And I thought: that is amazing. Of course, that’s something we should always be doing. And I was astounded—I had never been asked. And it turns out, it’s not something that’s part of our practice. In that first meeting, talking to that child, it went sideways so quickly. We set it up in such a positive way—”Your brain is amazing.” And he was devastated and just left so disheartened.
And that has stuck with me ever since. And from that day, I just really focus a lot of my efforts on helping figuring out how we help kids understand how their brains work in a way that really feels empowering. So my work is focused on solving that problem: How do we help kids understand themselves? And it turns out, when we focus on helping kids really understand themselves, it’s easier for parents to understand the assessment process, what we’ve learned and what to do about it. So that’s the focus of what I do.
4:19 Leslie: Wow, that’s fabulous. You talked about coming from the school system. I also was in special ed. I was working with the kids and I said,”These kids go home every day to their families, and the families don’t know what to do.” So we were helping them in school, but I saw that parents needed the help. So I love that, because that’s why you’re here. You’re here talking to parents, because parents have fears, parents have the job of raising their children. And I love your approach of: if we explain things to children, parents can learn and understand their children equally. And that’s what’s so important. Would you speak more to helping parents with their fear and why they would come to you for a diagnosis, and that whole process?
5:11 Dr Liz: I think when kids are having a hard time at school or a hard time at home the first thing that a lot of parents do is they might reach out to their pediatrician, they might reach out to friends, they might start reading parenting books, which there are plenty. And listening to helpful podcasts and trying to just get as much information as possible. How do I understand my child and how do I help them? What are the strategies?
And for a lot of kids, the strategies that are out there, that are being talked about, really work well. But sometimes it’s still hard. And, usually, it’s still hard because there’s a piece of information that we’re missing—there’s something we don’t understand. And that’s when assessment becomes really important. Same thing at schools: a child is referred for assessment when the school has done what they typically do to help children, and for this particular child, they’re still stumped. They need more information. And the outcome of an assessment is going to be: What do we do differently? How do we understand this in a way that’s going to help change what we do, so we can better support this child?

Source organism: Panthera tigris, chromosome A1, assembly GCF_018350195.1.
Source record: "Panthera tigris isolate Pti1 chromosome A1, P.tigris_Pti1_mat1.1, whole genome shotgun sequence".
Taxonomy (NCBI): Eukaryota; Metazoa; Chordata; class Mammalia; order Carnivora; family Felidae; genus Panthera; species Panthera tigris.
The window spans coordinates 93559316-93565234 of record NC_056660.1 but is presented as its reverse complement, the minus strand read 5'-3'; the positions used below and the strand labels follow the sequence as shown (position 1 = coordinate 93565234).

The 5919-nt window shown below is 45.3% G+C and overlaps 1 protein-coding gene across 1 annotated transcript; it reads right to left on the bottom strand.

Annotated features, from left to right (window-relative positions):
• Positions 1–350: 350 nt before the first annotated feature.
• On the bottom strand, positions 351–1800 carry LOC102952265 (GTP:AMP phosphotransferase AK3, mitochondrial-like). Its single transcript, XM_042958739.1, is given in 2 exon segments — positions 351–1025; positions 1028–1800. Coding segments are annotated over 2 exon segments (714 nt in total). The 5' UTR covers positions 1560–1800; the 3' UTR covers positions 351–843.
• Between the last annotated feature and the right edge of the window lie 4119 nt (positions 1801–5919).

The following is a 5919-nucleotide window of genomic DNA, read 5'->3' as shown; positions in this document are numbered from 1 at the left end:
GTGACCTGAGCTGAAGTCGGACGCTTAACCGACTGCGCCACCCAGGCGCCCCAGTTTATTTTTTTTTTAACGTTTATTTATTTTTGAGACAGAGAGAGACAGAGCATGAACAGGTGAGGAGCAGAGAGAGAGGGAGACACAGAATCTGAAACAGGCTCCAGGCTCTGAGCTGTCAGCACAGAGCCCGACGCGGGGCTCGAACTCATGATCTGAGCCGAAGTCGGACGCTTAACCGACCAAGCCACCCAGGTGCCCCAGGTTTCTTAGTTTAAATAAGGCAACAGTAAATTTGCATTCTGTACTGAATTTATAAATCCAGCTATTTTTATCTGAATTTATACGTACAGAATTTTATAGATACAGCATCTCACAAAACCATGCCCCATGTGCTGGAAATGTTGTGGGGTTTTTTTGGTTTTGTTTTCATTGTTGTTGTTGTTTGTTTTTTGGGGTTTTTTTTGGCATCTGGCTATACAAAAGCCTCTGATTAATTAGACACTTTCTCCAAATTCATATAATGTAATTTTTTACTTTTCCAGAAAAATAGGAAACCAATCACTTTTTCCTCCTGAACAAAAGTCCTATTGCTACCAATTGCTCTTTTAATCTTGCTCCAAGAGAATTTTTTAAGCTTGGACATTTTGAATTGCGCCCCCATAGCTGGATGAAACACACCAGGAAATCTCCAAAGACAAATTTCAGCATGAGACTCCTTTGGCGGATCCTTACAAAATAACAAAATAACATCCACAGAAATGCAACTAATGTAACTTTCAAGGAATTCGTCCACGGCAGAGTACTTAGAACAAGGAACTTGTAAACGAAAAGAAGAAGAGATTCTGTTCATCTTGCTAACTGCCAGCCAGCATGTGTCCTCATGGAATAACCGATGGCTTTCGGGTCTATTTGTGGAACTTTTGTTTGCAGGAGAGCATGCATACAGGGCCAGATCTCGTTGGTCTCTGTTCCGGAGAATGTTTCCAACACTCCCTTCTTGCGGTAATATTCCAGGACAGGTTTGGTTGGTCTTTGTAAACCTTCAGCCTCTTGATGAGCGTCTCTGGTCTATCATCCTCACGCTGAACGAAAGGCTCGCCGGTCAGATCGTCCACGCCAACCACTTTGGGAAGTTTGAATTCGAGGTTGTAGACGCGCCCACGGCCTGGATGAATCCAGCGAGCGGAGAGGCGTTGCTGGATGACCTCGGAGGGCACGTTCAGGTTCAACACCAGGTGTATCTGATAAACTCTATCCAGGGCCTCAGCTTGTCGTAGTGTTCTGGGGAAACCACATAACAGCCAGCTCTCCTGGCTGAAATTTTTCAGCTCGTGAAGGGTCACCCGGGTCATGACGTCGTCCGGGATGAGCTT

So that’s what I tell families, when you’ve tried some of the common things, because a lot of times, it works. I’m a parent of a young child, I have a five-year-old. Even with all of my training—I literally have a doctorate in children—and I still don’t know what I’m doing. [Laughter] And so just reading things that are particular to my child’s situation is so helpful. But sometimes, we just need more information. And that’s when an assessment really comes in. And it’s helpful.
7:09 Leslie: Okay, love that you’re talking about getting information. In addition to what’s there, we ask the question, “What’s missing? How else can we understand it?” So here’s the thing that puzzles me. The thing that puzzles me is, sometimes there’s assessments, and sometimes the diagnosis is based on the medical model. I know I’m saying that, and a lot of parents will not understand what I mean. But I also know the thing that’s really attracted me to you was that you have a neurodivergent affirming language approach. So there’s a lot of terminology in there. I’m going to let you take it away, because I’ll just trip over my own words. Would you help us understand the difference between those two approaches, the medical model diagnosis and the neurodivergent affirming language?
8:00 Dr Liz: Yeah…So we, as psychologists, have inherited this medical approach to understanding why things are hard for kids. And the medical approach says, “Wow, something’s wrong. Let’s fix it.” I think that’s the easiest way to understand it. Because if you break your leg, that’s wrong—we should fix that. And so it’s pretty simple. There are really specific tests that tell us, “Is your leg broken or fractured or sprained?” We can do an x-ray, right? It’s a pretty straightforward equation.
What’s happened is we’ve taken that medical model and applied it to brains, and brains are more complicated. And so the language that we have for both schools, and if you’re working with a school system or an outside assessment, the language that we have is trying to find impairment, trying to find deficits, trying to find things that are hard or not working “right.” And then the extrapolation from that is, “Okay, then if it’s not “right,” we should fix it so that it’s “right.”